Death Below Stairs
By Jennifer Ashley
A Kat Holloway Mystery #1
Berkley Prime Crime Book
Paperback, 329 pages
Setting: 1881 London, England
Jennifer Ashley introduces us to Kat Holloway, a talented young cook who accepts a new position in the house of Lord Rankin. No sooner does she get the tour of their home and begin preparing dinner for his family, does Lady Cynthia, Rankin’s sister-in-law, nearly run down a man while driving a new rig. Being a relative of one of the wealthiest men in London, it could easily drift toward scandal. If that isn’t a sign of a problem with her new employer, his request for, Sinead, the young Irish cook’s assistant to bring him coffee to his chambers, should have signaled trouble. Believing the situation would have been one of force, Kat brings the coffee herself. Not only does she have to deal with the aggressive nature of the lord of the manor, she recognizes the man he was speaking with. Daniel McAdam’s mysterious presence in Rankin’s home has her silently questioning why he is truly there.
The next morning, Kat stumbles in the pantry and is heartbroken to learn that the young assistant is dead. She immediately feels guilty for not watching over Sinead. The constable is summoned and Lord Rankin and his wife are informed of the situation. Rankin tries to fire Kat, but his sister-in-law stands up for her. This begins a friendship not influenced by their rank in society. Kat also realizes that the housekeeper is overcome by the young woman’s death.
Kat, Daniel, Cynthia and a love-struck math whiz work together to try in figure out who killed Sinead and why. Kat’s intuition leads her to believe that Daniel is either a detective or he has a higher position within the Queen’s realm. What would seem like an isolated murder turns into something devious that could very well lead to war.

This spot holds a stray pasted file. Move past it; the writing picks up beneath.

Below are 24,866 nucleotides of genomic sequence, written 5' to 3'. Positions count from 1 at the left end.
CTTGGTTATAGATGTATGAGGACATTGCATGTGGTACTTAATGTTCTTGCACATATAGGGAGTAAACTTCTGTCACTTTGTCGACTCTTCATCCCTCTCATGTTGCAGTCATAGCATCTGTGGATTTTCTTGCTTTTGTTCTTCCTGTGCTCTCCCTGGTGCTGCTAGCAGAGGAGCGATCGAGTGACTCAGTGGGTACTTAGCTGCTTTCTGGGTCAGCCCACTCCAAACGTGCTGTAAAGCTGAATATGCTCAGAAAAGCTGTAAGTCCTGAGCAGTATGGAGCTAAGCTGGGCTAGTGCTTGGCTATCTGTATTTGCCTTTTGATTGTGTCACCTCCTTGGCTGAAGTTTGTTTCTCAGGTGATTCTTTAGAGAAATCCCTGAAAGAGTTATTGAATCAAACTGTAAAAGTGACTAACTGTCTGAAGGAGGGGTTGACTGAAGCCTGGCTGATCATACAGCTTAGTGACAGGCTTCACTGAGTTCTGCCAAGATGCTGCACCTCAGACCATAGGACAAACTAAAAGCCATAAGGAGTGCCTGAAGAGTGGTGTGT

I don’t know where to begin with this one. Downton Abbey fans are going to recognize the connection between the wealthy family and the individuals that devote every moment around the clock to serving them. There’s the reality of Kat’s frustrating situation that has denied her a life with her daughter and may even be severed further. There’s the mystery behind Sinead’s friendship with some troubling young men. Add another measure of mystery in trying to figure out Daniel’s identity. His responsibilities, which he never mentions, put him and his son in constant danger and the boy seems to know his way about the city, better than Kat. Then there’s the relationship between Cynthia and her friend. Cynthia wants the freedom men are allowed, will even dress like a man, but you sense she draws the line at going beyond friendship with the other woman. This is another book I loved. I was even reading it at a Mariano’s hot buffet bar because I couldn’t wait to read the ending. Looking forward to the next book in the series.
Four cook’s aprons out of five
April 15, 2018